Archive for May, 2012

Strategic Partnerships Key to EPIC Regional Initiative to Rein in Caltrans

Thursday, May 24th, 2012
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Photo by Jeff MusgraveIt has been more than four years that EPIC has been working in coalition with a large and diverse group of allies to challenge the Caltrans proposal to widen Highway 101 through Richardson Grove State Park. The effectiveness of this teamwork was proven in the broad grassroots campaign that provided a solid foundation of public support for litigation that has thus far resulted in a resounding judicial scolding of Caltrans with the remand order  provided by the Northern District Federal Court in early April 2012.

Amongst the important partnerships that EPIC developed in the Richardson Grove case were those with the group of citizens and the organizations that joined as co-plaintiffs. EPIC is pleased to still be working with Californians for Alternatives to Toxics (CATs) and the Center for Biological Diversity (CBD) as we await the decision that will be forthcoming in the state case before the end of June. Despite uncertainty, we have confidence in the strength of the case that has been presented.

As EPIC is working closely with CBD on a variety of issues, such as endangered species activism for the seriously at risk Humboldt Marten and reforming private lands forest policy, it has been exciting to step up and participate in a new coalition effort challenging Caltrans. EPIC is a part of the legal challenge to the unnecessary and out of touch Willits By Pass Project, an enormous and expensive 4-lane highway infrastructure project slated to cross sensitive wetlands in the Willits area. In this case there are four plaintiffs: Mendocino Lake Sierra Club, EPIC, CBD, and the Willits Environmental Center (WEC).

Though the necessity of having to take action on this issue is unfortunate, and forced by a Caltrans culture that refuses to let go of an expensive boondoggle, the honor of supporting Ellen and David Drell is immense. As a means of sharing with the citizens of the region their knowledge about the issue, EPIC’s Gary Graham Hughes spoke with David and Ellen about the Willits By Pass Project on the EPIC Edition of the KMUD Environment Show. (listen HERE) The show is an in-depth look at the history of the project design, the environmental considerations in terms of the wetlands loss, and why such venerated activists such as the Drell’s of the WEC would stand up to challenge the Willits By Pass project. Our colleagues at WEC are exemplary amongst exemplary partners.

On the north end of the region EPIC is in constant contact with Friends of Del Norte as we monitor the STAA access highway development proposal that Caltrans has been preparing to unleash along Highway 197/199 through the narrow canyons and ancient redwoods of the pristine Smith River. The growing realization of the environmental impact of the behemoth road building agency became acute throughout the planning process for the Richardson Grove highway development project, and has organically transformed into a regional initiative to Rein in Caltrans. This initiative seeks to to force Caltrans to alter or abandon their most environmentally egregious highway widening projects; and to publicize and reform the flawed decision-making and environmental review process that allow these wasteful and destructive projects to move forward.

EPIC is dedicating energy to building an active constituency and membership that supports our policy stances and legal actions on these issues. We know, especially when we converse with visionaries like David and Ellen at WEC, and Friends of Del Norte that this is a line of work that is important for protecting the natural qualities of our bioregion, and for directly addressing the obstacles that our communities face in the pursuit of a truly sustainable economic development that is appropriate for our region as well as a coherent response to the times in which we live.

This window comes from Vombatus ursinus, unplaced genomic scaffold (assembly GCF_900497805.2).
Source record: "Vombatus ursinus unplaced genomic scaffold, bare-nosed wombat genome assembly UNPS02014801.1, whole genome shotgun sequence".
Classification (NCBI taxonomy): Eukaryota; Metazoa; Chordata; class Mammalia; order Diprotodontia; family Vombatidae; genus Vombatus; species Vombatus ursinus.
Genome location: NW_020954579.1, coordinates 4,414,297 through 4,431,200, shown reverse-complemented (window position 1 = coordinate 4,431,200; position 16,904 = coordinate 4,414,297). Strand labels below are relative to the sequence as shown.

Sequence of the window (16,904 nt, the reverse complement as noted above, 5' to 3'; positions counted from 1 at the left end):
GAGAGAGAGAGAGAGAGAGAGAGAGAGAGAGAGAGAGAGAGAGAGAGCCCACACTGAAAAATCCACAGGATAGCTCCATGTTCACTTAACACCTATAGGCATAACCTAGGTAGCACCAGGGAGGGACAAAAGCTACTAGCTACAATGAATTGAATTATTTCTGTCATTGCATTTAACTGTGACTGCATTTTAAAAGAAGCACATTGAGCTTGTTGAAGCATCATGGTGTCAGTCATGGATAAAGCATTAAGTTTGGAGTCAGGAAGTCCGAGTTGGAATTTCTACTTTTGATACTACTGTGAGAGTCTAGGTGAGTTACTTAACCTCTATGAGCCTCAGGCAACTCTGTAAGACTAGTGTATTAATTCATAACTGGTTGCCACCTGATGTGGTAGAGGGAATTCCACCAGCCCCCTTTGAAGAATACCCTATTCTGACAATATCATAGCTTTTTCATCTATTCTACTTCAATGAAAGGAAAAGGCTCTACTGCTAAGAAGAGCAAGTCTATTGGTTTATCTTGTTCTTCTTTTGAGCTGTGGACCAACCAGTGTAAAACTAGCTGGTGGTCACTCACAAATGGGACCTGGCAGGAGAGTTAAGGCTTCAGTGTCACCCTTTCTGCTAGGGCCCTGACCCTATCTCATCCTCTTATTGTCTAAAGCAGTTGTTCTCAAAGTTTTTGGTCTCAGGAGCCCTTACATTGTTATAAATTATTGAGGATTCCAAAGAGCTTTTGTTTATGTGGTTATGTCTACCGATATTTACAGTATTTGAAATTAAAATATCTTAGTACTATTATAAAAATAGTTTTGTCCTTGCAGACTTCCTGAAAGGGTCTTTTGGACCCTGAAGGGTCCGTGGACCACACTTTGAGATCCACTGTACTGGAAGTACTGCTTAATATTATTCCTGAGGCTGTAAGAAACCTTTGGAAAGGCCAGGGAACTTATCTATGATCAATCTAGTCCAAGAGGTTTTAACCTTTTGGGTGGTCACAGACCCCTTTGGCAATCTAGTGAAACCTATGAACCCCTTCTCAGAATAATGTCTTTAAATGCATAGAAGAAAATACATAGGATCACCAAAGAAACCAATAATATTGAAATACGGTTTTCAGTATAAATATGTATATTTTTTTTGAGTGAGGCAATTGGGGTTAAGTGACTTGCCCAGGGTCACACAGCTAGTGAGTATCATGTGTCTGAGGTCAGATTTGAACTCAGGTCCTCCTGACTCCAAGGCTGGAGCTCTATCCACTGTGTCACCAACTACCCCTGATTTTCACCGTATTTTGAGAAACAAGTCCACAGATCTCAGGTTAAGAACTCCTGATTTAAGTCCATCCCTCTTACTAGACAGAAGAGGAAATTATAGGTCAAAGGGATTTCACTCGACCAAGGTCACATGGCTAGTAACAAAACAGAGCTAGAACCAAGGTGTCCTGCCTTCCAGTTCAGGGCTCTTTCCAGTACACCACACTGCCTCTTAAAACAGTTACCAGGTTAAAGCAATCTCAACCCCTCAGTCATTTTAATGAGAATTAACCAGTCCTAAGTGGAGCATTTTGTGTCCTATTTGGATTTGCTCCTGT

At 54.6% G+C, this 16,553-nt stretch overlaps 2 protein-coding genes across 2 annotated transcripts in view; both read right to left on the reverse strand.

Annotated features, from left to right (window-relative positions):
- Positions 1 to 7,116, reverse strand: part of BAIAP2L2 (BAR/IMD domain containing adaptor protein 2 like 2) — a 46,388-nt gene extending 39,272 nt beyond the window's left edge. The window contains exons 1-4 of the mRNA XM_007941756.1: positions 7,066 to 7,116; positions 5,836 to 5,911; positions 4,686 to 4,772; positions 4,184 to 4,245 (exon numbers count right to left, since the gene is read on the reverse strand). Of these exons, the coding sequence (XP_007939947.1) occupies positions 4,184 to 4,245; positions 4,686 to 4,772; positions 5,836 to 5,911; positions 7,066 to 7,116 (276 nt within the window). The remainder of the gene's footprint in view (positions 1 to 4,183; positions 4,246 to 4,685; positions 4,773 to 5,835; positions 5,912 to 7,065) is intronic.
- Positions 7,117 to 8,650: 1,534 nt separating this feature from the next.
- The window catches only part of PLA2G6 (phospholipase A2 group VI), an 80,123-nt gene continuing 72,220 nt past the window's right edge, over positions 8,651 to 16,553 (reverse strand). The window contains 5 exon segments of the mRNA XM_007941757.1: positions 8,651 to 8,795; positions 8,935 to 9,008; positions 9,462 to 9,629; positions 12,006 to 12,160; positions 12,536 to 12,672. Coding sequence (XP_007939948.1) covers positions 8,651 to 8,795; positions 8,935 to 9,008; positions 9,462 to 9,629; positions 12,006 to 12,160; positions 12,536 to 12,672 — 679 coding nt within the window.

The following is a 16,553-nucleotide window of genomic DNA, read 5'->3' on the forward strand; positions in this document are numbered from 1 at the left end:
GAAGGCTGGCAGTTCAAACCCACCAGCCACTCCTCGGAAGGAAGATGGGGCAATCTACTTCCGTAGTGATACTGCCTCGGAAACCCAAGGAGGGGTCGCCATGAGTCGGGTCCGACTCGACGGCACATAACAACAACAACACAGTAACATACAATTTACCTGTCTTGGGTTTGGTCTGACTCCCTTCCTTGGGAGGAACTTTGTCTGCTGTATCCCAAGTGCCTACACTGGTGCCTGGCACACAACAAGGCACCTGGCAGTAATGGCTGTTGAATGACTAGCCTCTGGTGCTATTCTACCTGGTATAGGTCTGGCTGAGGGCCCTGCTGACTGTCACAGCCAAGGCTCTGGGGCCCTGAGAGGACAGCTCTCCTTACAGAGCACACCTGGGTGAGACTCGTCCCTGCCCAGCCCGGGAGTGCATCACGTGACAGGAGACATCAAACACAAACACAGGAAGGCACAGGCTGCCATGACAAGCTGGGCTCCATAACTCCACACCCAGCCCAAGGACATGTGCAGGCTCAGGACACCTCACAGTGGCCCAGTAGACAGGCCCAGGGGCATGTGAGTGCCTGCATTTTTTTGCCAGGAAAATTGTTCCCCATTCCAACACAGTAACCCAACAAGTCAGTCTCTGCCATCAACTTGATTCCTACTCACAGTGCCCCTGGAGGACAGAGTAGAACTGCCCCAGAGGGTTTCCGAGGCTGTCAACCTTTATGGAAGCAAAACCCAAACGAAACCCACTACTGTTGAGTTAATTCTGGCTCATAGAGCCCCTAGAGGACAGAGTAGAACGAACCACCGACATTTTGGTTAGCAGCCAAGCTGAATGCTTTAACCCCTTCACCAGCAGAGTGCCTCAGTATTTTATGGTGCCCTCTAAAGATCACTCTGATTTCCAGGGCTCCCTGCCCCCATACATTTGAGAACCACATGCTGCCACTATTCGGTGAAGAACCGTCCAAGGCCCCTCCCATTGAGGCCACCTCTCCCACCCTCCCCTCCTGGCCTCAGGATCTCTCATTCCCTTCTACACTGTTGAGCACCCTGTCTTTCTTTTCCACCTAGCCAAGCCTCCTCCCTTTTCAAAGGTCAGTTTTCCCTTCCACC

This regional initiative to Rein in Caltrans will continue to grow. Stay tuned for updates, and for our efforts to contribute to a building movement. Listen to the interview with the Drells and get informed about the Willits By Pass Project.

Join us as we Rein in Caltrans!


SB455 Abandons Overreach on Watershed Scale Logging Plans

Thursday, May 24th, 2012
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In a vital victory for EPIC and other conservation groups, the Watershed Timber Harvest Plan (WTHP) provisions of Senate Bill 455 have fallen by the wayside. Early versions of Senate Bill 455 would have created watershed-scale Timber Harvest Plan documents and longer Timber Harvest Plan permits.

SB455 now will focus on policy concerning requirements for landowners to mitigate greenhouse gas increases associated with converting forest land to other uses such as housing tracts or vineyards. EPIC from early on suggested concentrating on this element of the bill and pursuing other available means to addressing needed reform in timber harvest review and regulation. We congratulate sponsor Senator Fran Pavley for stepping forward to protect open space through out the state, and look forward to working with her office directly on future natural resource issues.

EPIC and other conservation groups opposed the WTHP language in early versions of SB 455 because the bill would have allowed large logging corporations such as Green Diamond and Sierra Pacific Industries to lock up entire ownerships within a given watershed in a long-term permit. These “watershed THPs” would have been locked in without the ability of agencies or the public to revisit the plans.  The plans would have allowed large timber corporations to concentrate harvesting activities in watersheds already severely impacted by logging and other disturbance, severely reducing opportunities for restoration.